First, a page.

By: Emily Sweeney
St. Paul resident Kong Xiong had little experience and almost no interest in construction before this summer.
But after enrolling in Step-Up, a youth achievement and career exploration program at Washington Technology Magnet School in St Paul, Xiong, a rising senior, wanted to gain work experience and learn new skills.
That’s why he signed up for a paid summer construction internship with the Minnesota Trades Academy.
The Minnesota Trades Academy offers two different tracks for students to learn about the construction trades through hands-on experience. Track I is a six-week introduction to construction career opportunities. Youth who participate in Track I can move onto Track II, a nine-week trade specialization course. The completion of both tracks can set a student up to launch a career in the construction industry, beginning with a registered apprenticeship with a Minnesota building trades union for those who are 18 and have a high school diploma or GED.
“I’m glad I signed up, I was ready to try something new and construction was totally new to me,” Xiong said. “It’s been a good experience to find out if I like construction and building, and on top of that, I’m getting paid to learn ($12.50 or more per hour).”
The first project Xiong completed through the Minnesota Trades Academy program was building a wooden stool. Although the task seemed simple, Xiong realized how understanding math and making exact measurements are necessary to achieve the desired product.
“When the instructions say 24 inches, it better be 24 inches or it won’t look right,” Xiong said. “I was glad mine fit together but I had to pay attention to get it done right.”
With a bit more practice, Xiong is growing more comfortable with his measurements. With later projects, such as framing windows and adding shingles to a shed roof, he was quick to learn and his peers felt comfortable asking him for help.
“It was easy for me to use the saw,” Xiong said. “But when it comes to measuring anything, I make sure it’s perfect and I review them before I cut.”
Through Minnesota Trades Academy, Xiong also toured engineering and construction trade sites with his fellow interns, where they had the opportunity to talk to construction professionals about their jobs. His favorite visit so far was a tour of Karges-Faulconbridge, Inc. (KFI), a process and facilities infrastructure design firm in Roseville, Minnesota.
“It was awesome and there was really cool technology there,” Xiong said. “I got to experience what types of careers are out there. I never knew so many existed in engineering and building.”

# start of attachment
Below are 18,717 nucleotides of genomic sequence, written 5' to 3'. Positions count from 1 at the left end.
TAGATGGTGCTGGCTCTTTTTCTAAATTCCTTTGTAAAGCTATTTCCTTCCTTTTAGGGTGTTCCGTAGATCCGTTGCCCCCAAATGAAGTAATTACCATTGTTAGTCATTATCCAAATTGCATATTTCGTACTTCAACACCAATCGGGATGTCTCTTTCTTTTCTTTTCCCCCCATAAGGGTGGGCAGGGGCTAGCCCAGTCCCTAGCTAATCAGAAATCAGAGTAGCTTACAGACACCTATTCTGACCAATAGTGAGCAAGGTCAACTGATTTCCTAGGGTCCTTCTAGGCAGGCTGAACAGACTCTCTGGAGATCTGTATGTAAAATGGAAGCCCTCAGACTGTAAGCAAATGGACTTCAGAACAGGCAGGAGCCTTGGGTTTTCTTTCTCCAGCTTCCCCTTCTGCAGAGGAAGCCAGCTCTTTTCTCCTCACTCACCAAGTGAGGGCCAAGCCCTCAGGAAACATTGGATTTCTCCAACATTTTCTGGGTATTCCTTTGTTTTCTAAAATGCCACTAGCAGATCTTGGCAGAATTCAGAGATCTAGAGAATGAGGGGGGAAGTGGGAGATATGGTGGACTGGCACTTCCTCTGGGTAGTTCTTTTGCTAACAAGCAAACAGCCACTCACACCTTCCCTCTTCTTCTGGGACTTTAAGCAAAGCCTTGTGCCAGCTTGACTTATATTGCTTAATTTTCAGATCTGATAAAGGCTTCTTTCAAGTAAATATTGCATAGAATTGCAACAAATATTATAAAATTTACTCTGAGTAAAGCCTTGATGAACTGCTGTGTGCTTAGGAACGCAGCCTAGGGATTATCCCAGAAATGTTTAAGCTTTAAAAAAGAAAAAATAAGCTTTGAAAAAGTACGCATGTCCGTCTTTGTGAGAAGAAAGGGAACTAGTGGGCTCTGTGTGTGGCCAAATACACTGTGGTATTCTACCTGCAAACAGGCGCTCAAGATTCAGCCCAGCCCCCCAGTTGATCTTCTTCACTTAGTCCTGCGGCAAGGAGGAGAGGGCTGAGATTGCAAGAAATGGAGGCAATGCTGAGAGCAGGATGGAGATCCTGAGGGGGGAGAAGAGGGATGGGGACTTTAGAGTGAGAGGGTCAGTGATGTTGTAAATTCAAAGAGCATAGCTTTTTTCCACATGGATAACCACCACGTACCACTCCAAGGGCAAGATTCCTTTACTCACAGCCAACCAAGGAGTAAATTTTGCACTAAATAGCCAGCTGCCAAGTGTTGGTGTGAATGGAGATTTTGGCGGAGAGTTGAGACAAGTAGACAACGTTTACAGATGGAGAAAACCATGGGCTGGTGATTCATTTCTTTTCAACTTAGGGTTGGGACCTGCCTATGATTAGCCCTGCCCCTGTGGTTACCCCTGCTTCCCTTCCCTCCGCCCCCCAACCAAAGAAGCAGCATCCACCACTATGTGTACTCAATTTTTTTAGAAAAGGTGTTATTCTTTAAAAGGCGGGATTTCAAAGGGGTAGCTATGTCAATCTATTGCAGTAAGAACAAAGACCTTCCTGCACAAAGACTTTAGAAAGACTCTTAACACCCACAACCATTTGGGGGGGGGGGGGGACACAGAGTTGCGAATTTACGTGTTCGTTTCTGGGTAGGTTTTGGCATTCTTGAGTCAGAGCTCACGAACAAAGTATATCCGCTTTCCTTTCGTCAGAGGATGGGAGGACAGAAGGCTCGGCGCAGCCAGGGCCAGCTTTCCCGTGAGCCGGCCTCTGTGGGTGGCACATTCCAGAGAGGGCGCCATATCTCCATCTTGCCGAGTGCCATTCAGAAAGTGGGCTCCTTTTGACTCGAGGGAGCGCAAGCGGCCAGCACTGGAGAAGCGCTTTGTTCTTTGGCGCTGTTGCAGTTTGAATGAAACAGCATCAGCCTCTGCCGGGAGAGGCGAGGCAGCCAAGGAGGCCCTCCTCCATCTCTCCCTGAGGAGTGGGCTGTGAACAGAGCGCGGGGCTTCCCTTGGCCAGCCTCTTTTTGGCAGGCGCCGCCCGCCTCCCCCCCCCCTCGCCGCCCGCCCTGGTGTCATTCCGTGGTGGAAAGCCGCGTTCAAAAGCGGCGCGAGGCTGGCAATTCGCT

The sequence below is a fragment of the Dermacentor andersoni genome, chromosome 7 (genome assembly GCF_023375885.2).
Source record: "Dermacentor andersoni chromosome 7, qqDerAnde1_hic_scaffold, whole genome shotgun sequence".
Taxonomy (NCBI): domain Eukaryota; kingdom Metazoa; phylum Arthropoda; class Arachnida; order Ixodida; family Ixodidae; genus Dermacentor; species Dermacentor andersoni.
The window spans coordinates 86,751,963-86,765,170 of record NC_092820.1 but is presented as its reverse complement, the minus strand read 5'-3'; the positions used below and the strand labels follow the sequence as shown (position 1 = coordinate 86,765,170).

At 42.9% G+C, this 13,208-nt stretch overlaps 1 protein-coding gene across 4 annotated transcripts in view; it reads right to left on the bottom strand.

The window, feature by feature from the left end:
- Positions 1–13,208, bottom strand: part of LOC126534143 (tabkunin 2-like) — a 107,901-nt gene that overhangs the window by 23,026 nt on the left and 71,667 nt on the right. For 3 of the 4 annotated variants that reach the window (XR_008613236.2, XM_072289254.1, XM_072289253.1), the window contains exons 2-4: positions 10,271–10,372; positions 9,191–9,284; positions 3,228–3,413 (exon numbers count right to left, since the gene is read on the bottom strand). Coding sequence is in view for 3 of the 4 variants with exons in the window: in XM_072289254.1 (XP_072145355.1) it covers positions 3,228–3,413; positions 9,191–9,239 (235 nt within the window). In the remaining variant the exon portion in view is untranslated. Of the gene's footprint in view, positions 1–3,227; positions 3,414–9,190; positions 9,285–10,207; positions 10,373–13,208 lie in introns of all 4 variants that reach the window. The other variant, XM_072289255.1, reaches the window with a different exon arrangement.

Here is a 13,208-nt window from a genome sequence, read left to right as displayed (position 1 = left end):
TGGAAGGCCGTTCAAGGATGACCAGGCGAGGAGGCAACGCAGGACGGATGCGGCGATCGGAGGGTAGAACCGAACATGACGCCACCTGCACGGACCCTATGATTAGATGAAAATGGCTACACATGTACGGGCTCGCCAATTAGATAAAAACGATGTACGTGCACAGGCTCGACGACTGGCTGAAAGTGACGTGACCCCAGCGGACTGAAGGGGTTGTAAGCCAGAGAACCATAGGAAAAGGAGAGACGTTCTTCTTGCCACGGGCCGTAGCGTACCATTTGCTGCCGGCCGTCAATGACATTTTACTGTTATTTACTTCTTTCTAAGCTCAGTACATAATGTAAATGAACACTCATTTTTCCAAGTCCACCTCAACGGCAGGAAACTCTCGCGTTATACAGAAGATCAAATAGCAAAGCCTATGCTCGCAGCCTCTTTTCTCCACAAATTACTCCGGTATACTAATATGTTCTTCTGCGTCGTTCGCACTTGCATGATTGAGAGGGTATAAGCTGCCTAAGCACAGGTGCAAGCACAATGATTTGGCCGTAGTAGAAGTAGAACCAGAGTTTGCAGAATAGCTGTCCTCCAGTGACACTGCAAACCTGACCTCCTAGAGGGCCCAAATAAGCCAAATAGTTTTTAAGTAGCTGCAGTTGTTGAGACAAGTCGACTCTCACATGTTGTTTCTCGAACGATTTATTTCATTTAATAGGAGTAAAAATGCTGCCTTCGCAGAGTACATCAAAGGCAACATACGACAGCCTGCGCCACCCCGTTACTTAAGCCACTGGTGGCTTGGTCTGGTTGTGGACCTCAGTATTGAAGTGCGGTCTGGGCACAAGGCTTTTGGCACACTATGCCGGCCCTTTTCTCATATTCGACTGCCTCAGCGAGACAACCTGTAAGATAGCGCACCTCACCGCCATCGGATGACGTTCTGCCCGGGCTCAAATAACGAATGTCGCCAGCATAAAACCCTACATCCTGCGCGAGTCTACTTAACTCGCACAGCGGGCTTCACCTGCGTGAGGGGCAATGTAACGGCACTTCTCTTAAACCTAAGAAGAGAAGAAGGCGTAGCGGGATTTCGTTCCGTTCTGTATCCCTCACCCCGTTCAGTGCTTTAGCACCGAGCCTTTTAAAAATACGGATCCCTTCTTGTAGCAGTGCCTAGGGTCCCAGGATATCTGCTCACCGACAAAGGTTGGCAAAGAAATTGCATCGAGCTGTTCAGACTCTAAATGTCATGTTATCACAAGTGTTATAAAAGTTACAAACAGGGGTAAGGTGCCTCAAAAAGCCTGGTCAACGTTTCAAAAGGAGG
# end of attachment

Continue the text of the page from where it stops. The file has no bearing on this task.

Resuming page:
Prior to joining Minnesota Trades Academy Xiong was interested in civil engineering.
“There are so many careers in construction and the trades that have different types of engineers,” Xiong said. “I have a new perspective on how I can combine working with my hands and do math and engineering together.”
Xiong is undecided about what he will pursue after high school but through the Minnesota Trades Academy, he already has ample experience in the construction field.
“It’s nice just to have experience already,” Xiong said. “When I was younger, I didn’t like building things at all, so I would have never done construction or signed up for a program like this but I am glad I did though. I’ve learned a lot.”
Interested in a career in construction?
Students who would like to learn more about careers in Minnesota’s construction industry should visit ConstructionCareers.org. To learn more about the Minnesota Trades Academy and to apply for the program’s internship program for the summer of 2020, click here.
The Minnesota Trades Academy is supported through the generosity of the following organizations: the Construction Careers Foundation, Apprenticeship Coordinators Association of Minnesota (ACAM), City of Minneapolis/STEP UP Program, City of St. Paul Facilities Department, City of St. Paul/Right Track Program, City of St. Paul/HREEO, Kraus-Anderson Construction, M.A. Mortenson Co., McGough Construction Company, the Minnesota State Legislature, Minneapolis and St. Paul Building and Construction Trades, OPUS Foundation, PCL Construction, Ramsey County/U LEAD Program, Ryan Companies, Saint Paul Police Department, St. Paul Public Schools, and White Bear Lake Area Schools.